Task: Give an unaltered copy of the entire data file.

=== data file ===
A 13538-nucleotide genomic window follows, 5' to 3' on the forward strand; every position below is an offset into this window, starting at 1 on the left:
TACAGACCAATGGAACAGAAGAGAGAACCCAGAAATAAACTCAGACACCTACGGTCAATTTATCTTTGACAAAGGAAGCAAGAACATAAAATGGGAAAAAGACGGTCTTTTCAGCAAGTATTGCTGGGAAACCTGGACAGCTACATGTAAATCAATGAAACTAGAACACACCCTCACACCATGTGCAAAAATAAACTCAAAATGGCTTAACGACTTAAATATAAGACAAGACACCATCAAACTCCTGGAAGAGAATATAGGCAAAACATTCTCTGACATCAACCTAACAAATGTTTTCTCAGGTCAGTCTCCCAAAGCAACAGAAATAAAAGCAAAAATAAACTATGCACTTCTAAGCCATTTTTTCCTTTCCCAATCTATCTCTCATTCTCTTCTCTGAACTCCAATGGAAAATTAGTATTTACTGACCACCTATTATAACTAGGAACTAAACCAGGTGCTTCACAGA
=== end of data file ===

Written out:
A 13538-nucleotide genomic window follows, 5' to 3' on the forward strand; every position below is an offset into this window, starting at 1 on the left:
TACAGACCAATGGAACAGAAGAGAGAACCCAGAAATAAACTCAGACACCTACGGTCAATTTATCTTTGACAAAGGAAGCAAGAACATAAAATGGGAAAAAGACGGTCTTTTCAGCAAGTATTGCTGGGAAACCTGGACAGCTACATGTAAATCAATGAAACTAGAACACACCCTCACACCATGTGCAAAAATAAACTCAAAATGGCTTAACGACTTAAATATAAGACAAGACACCATCAAACTCCTGGAAGAGAATATAGGCAAAACATTCTCTGACATCAACCTAACAAATGTTTTCTCAGGTCAGTCTCCCAAAGCAACAGAAATAAAAGCAAAAATAAACTATGCACTTCTAAGCCATTTTTTCCTTTCCCAATCTATCTCTCATTCTCTTCTCTGAACTCCAATGGAAAATTAGTATTTACTGACCACCTATTATAACTAGGAACTAAACCAGGTGCTTCACAGA